Our son has a sense of balance that is uncanny. Some time ago, I noticed that he rides his rip-stick, a two-wheeled skateboard with a flexible waist, while talking on his cell phone and playing with a remote-controlled Ferrari. All this in our living room without hitting any furniture. I can handle the cell phone but not the car and the rip-stick – no way all three at once.
From his very early years, hide-and-seek was no fun for me. Within the confines of our house, the boy could flat disappear by suspending himself under a table or curling into an impossible small space. Go past his secret space and he would move silently to another, this time in a room you had just thoroughly searched. This could go on for hours or until he decided he was hungry. The same with tag. It was like trying to swat a mosquito that never landed.
Anyway, all this caused my wife and me to suspect he had a high level of athletic ability packaged into a body that had lots of power and little weight. We both knew that neither could honestly claim him as a chip off the old block in this regard. My father, however, was quite a well-known soccer player. I thought it could be the basis for an interesting thesis if both my son’s grandfathers had been gifted athletes and this child was the result of the talent skipping a generation.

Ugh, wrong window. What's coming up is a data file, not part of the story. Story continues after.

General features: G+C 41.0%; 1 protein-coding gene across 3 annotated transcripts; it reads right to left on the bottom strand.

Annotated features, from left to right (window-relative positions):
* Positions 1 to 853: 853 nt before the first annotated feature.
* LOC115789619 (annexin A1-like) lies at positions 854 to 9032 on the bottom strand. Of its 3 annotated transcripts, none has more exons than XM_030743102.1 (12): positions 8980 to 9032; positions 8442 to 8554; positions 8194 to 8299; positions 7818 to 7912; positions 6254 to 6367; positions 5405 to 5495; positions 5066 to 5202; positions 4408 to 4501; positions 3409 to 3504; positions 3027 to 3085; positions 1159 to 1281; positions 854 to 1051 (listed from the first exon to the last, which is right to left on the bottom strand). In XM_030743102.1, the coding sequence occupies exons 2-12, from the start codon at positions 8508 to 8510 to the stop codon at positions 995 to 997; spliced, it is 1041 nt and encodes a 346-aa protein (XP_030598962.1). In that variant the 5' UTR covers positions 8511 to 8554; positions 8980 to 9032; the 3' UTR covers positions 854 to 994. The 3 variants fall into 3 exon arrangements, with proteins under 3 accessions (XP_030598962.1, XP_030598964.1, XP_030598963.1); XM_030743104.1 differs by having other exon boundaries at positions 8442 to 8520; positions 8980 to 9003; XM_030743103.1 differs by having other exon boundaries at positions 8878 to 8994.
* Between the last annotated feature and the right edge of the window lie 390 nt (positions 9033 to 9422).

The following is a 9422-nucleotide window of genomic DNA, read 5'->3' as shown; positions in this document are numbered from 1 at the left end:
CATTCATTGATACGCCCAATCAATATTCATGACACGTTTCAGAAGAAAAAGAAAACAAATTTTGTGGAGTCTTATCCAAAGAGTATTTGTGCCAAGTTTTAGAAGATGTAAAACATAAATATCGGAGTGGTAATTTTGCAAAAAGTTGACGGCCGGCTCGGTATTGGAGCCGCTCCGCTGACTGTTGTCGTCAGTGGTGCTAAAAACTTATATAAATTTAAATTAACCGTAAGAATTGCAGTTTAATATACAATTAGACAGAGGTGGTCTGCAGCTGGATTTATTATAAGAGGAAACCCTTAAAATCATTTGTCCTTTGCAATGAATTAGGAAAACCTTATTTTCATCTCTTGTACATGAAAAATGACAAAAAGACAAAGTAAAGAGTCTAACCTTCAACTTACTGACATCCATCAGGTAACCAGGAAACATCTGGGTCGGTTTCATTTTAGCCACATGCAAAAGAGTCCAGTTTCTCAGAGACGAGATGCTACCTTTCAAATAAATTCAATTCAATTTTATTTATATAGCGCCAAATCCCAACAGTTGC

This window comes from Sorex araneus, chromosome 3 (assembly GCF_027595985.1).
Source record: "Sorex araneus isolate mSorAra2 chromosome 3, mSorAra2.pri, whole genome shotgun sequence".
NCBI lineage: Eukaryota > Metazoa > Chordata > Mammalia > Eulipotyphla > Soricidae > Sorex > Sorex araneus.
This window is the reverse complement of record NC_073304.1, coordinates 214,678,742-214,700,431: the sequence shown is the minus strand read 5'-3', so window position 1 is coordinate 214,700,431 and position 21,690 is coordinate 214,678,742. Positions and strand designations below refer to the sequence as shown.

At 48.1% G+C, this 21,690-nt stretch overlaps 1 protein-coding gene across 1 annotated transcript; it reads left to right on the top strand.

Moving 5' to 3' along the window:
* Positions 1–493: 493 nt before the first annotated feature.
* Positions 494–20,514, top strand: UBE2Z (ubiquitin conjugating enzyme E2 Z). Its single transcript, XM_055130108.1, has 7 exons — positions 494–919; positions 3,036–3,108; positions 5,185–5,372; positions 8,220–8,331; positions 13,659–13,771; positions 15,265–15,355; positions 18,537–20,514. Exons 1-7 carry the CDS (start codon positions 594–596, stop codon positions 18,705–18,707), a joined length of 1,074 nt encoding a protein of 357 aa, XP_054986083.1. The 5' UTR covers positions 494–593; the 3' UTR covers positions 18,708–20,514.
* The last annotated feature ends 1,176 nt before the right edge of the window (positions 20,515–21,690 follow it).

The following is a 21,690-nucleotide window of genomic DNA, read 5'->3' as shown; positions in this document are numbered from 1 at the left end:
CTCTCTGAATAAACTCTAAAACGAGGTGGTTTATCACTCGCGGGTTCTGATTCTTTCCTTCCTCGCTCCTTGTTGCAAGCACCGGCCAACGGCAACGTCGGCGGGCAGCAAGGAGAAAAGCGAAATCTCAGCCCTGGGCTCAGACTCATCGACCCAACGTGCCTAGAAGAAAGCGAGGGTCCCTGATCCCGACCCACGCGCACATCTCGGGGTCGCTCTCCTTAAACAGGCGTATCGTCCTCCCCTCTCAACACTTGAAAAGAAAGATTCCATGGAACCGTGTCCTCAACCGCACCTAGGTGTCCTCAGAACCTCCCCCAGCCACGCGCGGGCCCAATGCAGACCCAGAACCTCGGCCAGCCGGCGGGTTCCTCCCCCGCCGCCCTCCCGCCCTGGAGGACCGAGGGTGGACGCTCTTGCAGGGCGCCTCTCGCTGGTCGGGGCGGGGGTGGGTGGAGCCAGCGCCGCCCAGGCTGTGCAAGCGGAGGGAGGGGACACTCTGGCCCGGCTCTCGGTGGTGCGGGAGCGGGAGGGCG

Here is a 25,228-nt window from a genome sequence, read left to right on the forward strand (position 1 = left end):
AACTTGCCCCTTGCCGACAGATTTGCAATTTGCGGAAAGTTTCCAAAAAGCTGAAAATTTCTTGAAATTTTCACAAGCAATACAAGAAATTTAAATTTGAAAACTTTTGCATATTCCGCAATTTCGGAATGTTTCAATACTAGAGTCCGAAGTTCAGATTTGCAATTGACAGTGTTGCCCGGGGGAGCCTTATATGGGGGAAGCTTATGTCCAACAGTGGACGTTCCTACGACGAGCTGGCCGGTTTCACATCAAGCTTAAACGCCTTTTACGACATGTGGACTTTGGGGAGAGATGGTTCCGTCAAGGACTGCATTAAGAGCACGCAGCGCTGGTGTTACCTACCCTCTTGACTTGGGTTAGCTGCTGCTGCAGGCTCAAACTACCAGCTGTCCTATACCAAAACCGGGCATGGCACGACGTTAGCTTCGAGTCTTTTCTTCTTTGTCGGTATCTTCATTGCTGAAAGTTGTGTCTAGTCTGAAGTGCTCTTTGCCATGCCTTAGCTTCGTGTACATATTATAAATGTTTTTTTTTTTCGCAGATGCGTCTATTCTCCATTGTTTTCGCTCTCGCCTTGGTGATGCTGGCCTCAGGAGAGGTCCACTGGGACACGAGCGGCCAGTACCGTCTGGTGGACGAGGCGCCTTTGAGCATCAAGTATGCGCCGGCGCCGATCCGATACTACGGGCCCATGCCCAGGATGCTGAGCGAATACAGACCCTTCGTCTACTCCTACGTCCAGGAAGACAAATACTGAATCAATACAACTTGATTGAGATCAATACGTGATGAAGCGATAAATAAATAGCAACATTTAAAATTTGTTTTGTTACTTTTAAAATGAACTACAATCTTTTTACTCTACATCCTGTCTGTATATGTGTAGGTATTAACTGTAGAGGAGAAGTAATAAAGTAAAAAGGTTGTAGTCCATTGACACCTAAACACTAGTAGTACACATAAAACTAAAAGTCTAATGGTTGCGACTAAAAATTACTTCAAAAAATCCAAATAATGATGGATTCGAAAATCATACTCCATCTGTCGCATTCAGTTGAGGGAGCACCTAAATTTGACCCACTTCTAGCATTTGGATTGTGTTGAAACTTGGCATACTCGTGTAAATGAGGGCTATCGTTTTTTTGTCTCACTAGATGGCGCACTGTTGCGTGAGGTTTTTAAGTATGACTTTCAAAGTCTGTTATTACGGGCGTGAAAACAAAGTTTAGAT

My biggest problem became balancing the significant scrapbook of accomplishments credited to my father with the sketchy, undocumented past of Teri’s father, a man who barely made it through the hard labor camps of Nazi-occupied Poland as a youth.
The original working title of the book was Blue Genes. The two main characters would have impeccable athletic pedigrees that stretched back several generations. Culturally, though, one man grew up in a cossetted, wealthy environment of fame and fortune, the other in a world where you fought for a scrap of bread and each day could be your last for a myriad of reasons.
So, I had my classic rich man/poor man encounter which resulted in a potential wunder-kinder. Now all I had to do was write the 400 pages in-between the Prologue and the Epilogue!